(#1 in Millennial Series)
For the past couple of years I have recruited, managed and studied millennials and have given careful consideration to this generation. All three of my kids are part of this group, so couple my parenting with my management responsibilities, I have a vested interest in understanding millennials and learning what I can.
We have all likely seen the growing mound of articles, videos and opinions about the millennial generation. By the way, just because I have “millennial kids” certainly does not make me an expert! In fact, I could write a lot about mistakes I have made and what I would do differently if I could get in my time machine and go back to 1985 when my first child came into the world (I was only 15 at the time!).
That’s a bit of a tangent, because what I really want to get to is what is the real deal about millennials? Who are they and what do they want? Leaving the parenting aside for the moment, how do we recruit and manage them? What are they really looking for in a job and career? How do I engage them as employee and team member?
With the loads of information about millennials, it’s hard to sort out what is accurate and what isn’t. In fact, if you can keep from being frustrated by it, the conflicting opinions and “authoritative views” are comical. If you just Google information on millennials, you can find all kinds of things . . .
In defense of all the millennials out there – and to get to the heart of the “real deal” about this generation, I have created my Top Ten Millennial Myths. I’d like to dispel some of the myths floating around and also give millennials credit for who they are and what they bring to the table. So to that end – here’s my list:
Top Ten Millennial Myths:
- They are lazy
- They are entitled & spoiled
- They still live with their parents
- They don’t know how to form meaningful relationships
- They are obsessed with perks
- They are financially illiterate
- They are job hoppers
- They are disengaged with their careers
- They are impatient
- They need corporations to work for/corporations don’t need them
Now, I could get into each one of these myths in detail and, in fact, have a series of millennials interviews which is currently in video production. I put this list together due to the research I have done on millennials and have blended this with my own experience with them. Many will tell you that based on the parenting millennials had when they were growing up, and that their childhood sports leagues over indulged them with trophies, in addition to having smart phones, social media and the internet at their disposal – these myths and opinions have been laid out as millennial gospel.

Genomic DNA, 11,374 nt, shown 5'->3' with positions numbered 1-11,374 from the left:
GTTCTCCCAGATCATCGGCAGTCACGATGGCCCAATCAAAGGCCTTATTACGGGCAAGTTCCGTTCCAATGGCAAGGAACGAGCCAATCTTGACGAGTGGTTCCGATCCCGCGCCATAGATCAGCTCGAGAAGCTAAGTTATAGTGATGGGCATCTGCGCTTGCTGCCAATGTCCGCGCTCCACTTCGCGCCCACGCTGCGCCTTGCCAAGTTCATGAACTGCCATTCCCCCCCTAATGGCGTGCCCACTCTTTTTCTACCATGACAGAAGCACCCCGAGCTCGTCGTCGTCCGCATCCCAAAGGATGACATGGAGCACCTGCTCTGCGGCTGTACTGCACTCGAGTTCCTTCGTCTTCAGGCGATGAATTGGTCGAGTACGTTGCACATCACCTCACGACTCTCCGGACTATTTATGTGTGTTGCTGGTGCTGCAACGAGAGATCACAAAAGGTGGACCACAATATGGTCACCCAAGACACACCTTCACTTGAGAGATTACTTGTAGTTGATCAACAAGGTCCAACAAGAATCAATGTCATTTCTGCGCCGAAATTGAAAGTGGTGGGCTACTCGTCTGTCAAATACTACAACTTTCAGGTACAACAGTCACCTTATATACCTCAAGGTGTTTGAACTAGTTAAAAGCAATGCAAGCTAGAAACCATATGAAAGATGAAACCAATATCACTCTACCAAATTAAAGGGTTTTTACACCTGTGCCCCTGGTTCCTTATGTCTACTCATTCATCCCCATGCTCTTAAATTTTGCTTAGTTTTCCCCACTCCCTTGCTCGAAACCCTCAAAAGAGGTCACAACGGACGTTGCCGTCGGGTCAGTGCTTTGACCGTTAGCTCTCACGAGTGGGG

What’s interesting is that now we are starting to see millennials enjoy success in the American workforce and that many companies are reaping the benefits of allowing this generation some freedom and empowerment to share their thoughts, insights and approaches to doing business. And it’s proving to be a GOOD thing!
Here is one article I just read earlier this week that presents a new view on millennials – “Why We Should Embrace the Millennial Mindset.”
So bottom line – just like we have learned that not everything you read or hear about millennials is true – the real deal is that all of us, regardless of our generation, bring with us our past, upbringing, viewpoints, culture and experience. When we have a healthy view of true diversity, we assign value and respect to each person versus assigning them to a generational box that presumes and predisposes. I have personally found that all of us, millennials included, are bigger than the cultural boxes we may be stuffed in and we have something to contribute that is unique and worthwhile.
As of 2015, millennials became the largest living generation according to the US Census Bureau. By the 2020, millennials will make up 50% of the US workforce. I hope those in leadership and management roles can look past presumptions and opinions to embrace and experience the benefits of the millennial workforce.